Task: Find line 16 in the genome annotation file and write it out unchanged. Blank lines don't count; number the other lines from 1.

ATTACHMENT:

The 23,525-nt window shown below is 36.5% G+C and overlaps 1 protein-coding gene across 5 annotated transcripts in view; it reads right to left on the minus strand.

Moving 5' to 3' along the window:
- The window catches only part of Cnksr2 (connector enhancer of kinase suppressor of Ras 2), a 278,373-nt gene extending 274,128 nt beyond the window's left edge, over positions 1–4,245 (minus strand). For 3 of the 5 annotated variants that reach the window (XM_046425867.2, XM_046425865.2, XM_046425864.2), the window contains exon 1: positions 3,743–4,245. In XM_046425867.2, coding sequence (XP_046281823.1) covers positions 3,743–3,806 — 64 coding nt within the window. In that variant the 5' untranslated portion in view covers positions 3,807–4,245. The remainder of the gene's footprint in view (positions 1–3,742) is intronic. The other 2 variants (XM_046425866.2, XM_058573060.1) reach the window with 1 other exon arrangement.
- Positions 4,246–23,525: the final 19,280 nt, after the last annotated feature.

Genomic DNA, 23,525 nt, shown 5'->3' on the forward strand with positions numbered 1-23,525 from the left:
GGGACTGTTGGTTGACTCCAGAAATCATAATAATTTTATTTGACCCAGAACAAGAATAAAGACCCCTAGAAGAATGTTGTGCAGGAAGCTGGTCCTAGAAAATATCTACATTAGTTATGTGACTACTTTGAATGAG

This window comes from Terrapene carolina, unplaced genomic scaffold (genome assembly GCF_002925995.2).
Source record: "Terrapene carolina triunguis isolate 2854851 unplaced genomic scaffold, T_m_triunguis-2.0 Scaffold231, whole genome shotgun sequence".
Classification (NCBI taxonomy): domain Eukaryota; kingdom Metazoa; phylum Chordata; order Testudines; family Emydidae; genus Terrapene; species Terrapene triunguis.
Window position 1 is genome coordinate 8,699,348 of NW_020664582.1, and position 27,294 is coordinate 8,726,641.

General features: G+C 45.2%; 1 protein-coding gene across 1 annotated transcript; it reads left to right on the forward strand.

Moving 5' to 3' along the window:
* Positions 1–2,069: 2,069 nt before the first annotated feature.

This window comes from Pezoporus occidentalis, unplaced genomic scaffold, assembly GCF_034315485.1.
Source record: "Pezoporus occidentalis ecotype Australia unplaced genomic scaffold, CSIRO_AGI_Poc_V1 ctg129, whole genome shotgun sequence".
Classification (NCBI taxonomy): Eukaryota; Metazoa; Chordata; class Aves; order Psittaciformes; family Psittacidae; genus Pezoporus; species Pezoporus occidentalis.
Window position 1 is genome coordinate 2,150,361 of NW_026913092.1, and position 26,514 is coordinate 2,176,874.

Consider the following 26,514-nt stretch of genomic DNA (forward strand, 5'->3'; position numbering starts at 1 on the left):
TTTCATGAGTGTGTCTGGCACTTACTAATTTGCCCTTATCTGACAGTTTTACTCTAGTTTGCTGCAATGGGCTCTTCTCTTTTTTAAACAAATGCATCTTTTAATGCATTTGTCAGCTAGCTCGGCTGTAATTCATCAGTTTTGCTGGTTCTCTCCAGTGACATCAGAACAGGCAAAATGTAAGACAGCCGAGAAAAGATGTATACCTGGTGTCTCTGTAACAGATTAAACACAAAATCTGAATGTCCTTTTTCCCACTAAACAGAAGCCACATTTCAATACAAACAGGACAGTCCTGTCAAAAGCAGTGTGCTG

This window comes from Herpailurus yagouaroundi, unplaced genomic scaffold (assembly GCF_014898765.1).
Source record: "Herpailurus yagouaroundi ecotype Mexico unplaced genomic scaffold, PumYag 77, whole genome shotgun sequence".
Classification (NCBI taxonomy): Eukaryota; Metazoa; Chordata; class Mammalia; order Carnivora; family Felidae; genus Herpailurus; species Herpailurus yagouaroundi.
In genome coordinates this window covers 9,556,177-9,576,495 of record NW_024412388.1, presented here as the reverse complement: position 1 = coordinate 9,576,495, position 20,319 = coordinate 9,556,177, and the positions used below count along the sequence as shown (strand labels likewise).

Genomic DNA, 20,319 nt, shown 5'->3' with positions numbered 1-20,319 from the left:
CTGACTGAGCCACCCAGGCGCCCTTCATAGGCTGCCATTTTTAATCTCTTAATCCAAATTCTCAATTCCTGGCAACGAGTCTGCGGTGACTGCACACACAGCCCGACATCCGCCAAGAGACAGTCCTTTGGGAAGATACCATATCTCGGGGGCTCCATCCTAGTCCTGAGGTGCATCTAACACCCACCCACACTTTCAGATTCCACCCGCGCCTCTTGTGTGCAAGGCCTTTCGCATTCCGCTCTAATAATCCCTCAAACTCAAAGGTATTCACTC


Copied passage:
Classification (NCBI taxonomy): Eukaryota; Metazoa; Chordata; class Aves; order Psittaciformes; family Psittacidae; genus Pezoporus; species Pezoporus occidentalis.